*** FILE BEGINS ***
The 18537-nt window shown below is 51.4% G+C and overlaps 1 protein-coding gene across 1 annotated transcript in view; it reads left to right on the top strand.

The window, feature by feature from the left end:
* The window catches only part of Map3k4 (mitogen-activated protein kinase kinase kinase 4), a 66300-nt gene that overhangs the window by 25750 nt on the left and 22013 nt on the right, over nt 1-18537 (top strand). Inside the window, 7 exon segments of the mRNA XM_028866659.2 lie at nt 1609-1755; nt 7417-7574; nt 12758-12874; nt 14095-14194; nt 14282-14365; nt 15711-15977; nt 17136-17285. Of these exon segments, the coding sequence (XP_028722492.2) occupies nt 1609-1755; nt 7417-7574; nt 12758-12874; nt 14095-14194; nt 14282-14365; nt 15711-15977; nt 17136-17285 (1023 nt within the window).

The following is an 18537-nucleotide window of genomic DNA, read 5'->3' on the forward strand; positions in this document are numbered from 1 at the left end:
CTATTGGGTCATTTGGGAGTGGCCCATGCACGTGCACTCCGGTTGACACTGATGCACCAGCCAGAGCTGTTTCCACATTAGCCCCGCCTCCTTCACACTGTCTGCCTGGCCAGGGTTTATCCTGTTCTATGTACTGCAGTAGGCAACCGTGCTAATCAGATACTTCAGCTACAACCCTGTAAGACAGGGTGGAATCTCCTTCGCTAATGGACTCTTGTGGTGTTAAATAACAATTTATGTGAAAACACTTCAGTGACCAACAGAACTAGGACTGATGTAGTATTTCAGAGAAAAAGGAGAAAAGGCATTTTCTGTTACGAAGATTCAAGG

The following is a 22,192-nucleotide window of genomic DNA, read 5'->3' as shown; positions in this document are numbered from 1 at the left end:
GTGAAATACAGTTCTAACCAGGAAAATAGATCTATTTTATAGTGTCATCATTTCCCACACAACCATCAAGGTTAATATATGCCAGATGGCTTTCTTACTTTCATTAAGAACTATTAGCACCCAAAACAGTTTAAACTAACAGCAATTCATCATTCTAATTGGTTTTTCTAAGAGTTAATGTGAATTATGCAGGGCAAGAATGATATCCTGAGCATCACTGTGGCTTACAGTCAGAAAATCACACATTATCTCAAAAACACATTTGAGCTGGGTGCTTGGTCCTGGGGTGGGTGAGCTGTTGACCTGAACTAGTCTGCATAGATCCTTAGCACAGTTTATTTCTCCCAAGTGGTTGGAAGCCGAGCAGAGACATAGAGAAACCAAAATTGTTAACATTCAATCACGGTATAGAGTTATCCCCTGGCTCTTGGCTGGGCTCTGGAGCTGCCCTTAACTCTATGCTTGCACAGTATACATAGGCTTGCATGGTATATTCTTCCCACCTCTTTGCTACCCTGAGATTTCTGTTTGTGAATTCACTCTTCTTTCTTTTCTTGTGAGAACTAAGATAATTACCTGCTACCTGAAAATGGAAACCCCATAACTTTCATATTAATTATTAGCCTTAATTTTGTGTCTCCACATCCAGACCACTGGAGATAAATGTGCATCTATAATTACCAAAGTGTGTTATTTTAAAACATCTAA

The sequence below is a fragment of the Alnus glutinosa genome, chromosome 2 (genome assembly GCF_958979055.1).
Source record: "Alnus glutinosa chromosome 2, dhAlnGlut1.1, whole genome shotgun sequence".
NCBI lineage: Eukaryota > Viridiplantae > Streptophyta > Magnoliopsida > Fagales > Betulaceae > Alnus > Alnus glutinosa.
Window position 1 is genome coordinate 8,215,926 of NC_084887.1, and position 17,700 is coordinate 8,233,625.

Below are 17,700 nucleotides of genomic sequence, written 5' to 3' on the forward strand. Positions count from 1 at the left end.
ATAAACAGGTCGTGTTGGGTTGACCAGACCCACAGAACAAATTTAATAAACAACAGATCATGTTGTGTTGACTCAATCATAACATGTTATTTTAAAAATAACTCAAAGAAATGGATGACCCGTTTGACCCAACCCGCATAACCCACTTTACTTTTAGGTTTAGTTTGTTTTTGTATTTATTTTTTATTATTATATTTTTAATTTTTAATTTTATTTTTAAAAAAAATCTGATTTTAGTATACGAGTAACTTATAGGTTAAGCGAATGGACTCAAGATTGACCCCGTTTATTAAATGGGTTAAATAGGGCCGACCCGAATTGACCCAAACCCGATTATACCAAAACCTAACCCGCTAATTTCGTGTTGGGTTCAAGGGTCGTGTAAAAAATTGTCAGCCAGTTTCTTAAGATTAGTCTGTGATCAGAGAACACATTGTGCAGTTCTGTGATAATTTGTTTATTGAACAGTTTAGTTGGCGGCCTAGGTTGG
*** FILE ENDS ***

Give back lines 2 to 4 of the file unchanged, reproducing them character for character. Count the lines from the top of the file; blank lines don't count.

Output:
The window, feature by feature from the left end:
* The window catches only part of Map3k4 (mitogen-activated protein kinase kinase kinase 4), a 66300-nt gene that overhangs the window by 25750 nt on the left and 22013 nt on the right, over nt 1-18537 (top strand). Inside the window, 7 exon segments of the mRNA XM_028866659.2 lie at nt 1609-1755; nt 7417-7574; nt 12758-12874; nt 14095-14194; nt 14282-14365; nt 15711-15977; nt 17136-17285. Of these exon segments, the coding sequence (XP_028722492.2) occupies nt 1609-1755; nt 7417-7574; nt 12758-12874; nt 14095-14194; nt 14282-14365; nt 15711-15977; nt 17136-17285 (1023 nt within the window).

The following is an 18537-nucleotide window of genomic DNA, read 5'->3' on the forward strand; positions in this document are numbered from 1 at the left end: